In Myanmar’s Mon State, across the Thanlwin River, a steel bridge connects Mon State with Belugyun Island. In April, thousands of local people came out in protest. Why? Myanmar’s Lower House had approved legislation from Suu Kyi’s party naming the bridge after Aung San. “The protesters said they wanted their ethnic Mon culture and heritage to be respected in the naming of the bridge,” one article explained, “and they meant no disrespect to General Aung San.”
Today, as the Bamar celebrate the legacy and achievements of their fallen hero, it’s worth remembering that there are many hundreds of other values, stories, and interests in this ancient land. Whether Myanmar can ever become a unified nation – and I’m not optimistic – will depend on whether the ethnic minorities have the same rights as the Bamar.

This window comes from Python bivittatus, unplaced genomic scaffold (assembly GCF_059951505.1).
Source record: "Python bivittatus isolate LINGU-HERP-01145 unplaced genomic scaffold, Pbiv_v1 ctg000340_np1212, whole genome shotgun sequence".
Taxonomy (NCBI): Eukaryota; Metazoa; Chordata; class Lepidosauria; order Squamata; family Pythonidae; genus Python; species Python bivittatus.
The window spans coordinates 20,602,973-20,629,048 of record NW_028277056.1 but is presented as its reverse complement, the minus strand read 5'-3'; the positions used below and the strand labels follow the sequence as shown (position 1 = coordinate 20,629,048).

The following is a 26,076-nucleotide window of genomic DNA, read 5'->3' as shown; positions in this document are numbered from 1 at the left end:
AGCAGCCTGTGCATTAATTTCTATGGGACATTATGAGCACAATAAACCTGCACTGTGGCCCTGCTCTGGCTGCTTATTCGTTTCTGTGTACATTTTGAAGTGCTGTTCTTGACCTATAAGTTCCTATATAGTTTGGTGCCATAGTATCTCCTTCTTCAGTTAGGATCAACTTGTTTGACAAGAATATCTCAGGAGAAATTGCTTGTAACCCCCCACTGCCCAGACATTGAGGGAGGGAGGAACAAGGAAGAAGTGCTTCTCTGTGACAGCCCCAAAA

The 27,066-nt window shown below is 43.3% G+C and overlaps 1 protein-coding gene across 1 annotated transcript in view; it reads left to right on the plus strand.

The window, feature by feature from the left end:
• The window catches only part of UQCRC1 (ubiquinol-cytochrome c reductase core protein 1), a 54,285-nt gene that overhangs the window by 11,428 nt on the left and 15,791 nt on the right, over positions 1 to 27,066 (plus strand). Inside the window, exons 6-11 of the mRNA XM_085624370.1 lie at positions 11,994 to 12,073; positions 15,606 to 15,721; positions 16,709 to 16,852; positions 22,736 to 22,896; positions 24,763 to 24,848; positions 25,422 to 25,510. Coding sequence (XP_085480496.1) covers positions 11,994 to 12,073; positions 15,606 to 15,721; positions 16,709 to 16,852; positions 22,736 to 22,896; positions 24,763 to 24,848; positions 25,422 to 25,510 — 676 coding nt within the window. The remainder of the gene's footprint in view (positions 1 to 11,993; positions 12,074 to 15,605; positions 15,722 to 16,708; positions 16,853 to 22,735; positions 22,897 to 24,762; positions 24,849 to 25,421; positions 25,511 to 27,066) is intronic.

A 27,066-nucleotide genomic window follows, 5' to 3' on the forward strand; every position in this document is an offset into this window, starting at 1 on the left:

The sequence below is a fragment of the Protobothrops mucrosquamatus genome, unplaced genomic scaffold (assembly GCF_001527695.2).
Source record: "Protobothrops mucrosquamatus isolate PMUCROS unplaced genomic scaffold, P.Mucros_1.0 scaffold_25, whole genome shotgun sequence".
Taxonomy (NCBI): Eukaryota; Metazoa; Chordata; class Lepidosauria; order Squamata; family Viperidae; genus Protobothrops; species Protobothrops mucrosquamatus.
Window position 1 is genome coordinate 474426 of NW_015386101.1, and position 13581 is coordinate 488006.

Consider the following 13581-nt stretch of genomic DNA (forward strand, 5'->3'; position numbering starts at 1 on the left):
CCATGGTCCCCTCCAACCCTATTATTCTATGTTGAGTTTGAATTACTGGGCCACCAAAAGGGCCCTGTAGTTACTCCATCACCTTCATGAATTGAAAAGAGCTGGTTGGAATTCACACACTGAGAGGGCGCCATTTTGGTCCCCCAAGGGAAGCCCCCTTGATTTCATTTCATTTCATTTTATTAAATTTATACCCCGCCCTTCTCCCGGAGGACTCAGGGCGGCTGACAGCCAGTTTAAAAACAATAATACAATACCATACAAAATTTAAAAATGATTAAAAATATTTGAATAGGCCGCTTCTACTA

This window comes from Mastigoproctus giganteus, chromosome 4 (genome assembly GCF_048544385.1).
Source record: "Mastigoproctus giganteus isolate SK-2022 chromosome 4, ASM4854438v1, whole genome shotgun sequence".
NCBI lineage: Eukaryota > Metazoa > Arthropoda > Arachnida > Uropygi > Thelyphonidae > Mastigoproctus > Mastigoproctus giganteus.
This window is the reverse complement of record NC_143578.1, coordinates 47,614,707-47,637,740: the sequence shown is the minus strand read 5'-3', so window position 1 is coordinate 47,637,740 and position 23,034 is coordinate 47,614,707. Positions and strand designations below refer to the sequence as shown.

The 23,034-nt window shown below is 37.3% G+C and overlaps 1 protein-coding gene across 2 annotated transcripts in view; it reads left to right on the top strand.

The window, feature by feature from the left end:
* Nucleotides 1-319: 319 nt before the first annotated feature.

Only then will Myanmar build not just stadiums, markets, and roads in memory of a distant past, but real bridges to the future, ones that everyone is allowed to cross – as equal citizens.
Stanley A. Weiss is a business leader and founder of Business Executives for National Security. His memoir, Being Dead is Bad for Business, is available online and a collection of his selected writings, titled Where Have You Gone, Harry Truman?, will be published by Disruption Books on July 31.